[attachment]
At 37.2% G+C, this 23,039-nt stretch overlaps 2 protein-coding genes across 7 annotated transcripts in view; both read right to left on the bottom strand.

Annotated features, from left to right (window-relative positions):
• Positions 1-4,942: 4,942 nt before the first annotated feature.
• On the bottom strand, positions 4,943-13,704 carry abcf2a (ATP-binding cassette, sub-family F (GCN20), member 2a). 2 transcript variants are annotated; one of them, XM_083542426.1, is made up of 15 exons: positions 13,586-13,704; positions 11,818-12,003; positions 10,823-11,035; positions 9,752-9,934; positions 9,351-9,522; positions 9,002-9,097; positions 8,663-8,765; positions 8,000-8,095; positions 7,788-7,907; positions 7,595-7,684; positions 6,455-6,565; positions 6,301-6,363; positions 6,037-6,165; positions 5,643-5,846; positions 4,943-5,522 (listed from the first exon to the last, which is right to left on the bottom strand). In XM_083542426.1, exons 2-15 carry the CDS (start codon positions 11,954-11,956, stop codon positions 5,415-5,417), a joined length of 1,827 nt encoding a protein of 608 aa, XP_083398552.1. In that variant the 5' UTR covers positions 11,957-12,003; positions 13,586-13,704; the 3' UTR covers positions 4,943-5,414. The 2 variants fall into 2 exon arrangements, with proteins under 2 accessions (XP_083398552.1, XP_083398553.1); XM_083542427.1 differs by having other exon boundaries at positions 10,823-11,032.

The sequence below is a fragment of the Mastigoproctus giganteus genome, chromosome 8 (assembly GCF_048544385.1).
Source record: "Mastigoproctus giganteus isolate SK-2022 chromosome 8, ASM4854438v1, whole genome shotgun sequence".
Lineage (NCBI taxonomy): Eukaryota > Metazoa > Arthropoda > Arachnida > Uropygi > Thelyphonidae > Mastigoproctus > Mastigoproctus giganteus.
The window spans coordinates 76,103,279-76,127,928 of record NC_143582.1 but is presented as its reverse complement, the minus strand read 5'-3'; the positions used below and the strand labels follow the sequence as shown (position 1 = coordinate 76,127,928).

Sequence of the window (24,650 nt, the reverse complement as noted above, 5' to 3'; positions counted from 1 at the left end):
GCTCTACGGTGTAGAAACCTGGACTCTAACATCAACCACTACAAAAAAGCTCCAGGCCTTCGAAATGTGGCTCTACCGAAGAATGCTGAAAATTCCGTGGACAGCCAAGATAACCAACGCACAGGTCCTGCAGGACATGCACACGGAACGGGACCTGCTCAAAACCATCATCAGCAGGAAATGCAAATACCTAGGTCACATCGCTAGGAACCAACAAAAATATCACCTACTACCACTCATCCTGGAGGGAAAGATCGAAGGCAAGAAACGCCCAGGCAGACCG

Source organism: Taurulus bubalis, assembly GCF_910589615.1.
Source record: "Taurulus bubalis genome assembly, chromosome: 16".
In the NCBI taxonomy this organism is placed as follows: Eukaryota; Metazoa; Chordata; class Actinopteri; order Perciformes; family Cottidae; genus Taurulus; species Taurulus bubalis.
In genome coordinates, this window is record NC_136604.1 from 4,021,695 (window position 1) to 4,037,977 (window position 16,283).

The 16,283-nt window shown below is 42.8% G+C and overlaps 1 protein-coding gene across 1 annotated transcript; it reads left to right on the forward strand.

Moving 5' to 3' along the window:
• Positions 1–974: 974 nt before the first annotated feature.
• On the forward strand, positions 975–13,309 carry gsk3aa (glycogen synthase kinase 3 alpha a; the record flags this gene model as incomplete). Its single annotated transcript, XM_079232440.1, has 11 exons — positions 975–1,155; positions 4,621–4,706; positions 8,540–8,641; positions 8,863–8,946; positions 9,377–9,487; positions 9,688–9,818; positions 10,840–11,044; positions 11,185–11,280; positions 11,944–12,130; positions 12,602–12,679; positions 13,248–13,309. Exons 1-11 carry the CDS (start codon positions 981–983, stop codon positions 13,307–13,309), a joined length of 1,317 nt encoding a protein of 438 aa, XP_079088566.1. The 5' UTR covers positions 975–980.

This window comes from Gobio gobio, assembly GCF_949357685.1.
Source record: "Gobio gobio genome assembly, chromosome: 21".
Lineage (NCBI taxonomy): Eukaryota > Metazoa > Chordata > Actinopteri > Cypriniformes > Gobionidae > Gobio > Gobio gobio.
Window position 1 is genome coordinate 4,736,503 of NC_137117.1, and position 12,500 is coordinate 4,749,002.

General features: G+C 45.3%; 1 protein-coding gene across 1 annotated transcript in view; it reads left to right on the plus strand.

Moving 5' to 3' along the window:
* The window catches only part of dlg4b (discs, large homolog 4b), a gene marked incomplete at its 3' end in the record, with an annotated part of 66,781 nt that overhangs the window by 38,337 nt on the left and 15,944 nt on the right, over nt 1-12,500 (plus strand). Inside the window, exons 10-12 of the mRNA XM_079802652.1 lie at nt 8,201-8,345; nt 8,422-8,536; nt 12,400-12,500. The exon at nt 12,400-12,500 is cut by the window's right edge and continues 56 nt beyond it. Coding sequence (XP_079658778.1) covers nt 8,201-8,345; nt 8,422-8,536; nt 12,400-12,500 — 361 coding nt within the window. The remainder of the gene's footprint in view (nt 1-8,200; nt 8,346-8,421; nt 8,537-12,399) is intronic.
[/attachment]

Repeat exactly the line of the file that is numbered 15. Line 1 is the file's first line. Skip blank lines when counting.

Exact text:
The 16,283-nt window shown below is 42.8% G+C and overlaps 1 protein-coding gene across 1 annotated transcript; it reads left to right on the forward strand.